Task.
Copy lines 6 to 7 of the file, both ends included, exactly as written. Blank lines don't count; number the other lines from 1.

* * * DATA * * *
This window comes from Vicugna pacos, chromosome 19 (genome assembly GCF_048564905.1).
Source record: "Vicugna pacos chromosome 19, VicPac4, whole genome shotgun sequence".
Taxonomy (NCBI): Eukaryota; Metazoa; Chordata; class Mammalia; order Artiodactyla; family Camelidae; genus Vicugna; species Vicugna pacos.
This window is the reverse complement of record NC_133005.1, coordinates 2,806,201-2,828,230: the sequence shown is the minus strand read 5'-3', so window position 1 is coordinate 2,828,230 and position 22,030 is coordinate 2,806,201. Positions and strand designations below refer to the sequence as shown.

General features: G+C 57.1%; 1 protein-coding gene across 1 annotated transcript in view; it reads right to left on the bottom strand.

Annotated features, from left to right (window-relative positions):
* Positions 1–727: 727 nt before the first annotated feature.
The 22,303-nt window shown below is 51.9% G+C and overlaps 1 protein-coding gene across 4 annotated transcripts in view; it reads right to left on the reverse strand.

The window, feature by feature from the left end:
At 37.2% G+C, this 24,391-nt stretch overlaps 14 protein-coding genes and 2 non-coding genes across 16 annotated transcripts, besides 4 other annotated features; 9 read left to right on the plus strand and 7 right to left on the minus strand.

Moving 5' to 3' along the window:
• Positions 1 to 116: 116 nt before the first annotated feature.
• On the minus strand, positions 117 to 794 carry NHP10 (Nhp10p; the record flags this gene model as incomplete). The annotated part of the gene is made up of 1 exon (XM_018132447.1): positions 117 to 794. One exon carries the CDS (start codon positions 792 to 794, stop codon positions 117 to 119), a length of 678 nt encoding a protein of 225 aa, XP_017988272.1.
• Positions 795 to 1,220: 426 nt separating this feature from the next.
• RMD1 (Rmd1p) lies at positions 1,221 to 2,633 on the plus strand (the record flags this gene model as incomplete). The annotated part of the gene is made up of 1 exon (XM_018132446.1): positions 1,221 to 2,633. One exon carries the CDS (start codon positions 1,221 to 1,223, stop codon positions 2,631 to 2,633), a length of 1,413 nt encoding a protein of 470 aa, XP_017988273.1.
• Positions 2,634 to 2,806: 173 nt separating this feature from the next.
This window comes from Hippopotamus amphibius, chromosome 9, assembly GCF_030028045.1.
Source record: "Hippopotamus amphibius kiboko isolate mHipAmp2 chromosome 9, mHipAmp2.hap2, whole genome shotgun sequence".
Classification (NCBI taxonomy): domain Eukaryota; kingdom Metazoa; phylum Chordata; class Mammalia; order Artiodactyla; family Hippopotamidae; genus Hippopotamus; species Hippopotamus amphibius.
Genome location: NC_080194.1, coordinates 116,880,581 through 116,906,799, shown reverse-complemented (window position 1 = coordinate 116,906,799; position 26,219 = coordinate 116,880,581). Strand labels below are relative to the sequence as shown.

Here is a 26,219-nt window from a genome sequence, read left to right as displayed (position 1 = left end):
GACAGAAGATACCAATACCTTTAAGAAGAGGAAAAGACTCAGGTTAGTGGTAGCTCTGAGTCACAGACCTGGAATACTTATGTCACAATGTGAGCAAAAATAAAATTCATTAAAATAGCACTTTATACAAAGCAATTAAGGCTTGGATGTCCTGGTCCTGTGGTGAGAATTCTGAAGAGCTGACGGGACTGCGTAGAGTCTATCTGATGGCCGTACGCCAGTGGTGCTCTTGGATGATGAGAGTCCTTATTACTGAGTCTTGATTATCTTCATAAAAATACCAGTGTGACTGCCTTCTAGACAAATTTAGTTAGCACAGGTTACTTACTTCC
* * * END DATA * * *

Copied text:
Annotated features, from left to right (window-relative positions):
* Positions 1–727: 727 nt before the first annotated feature.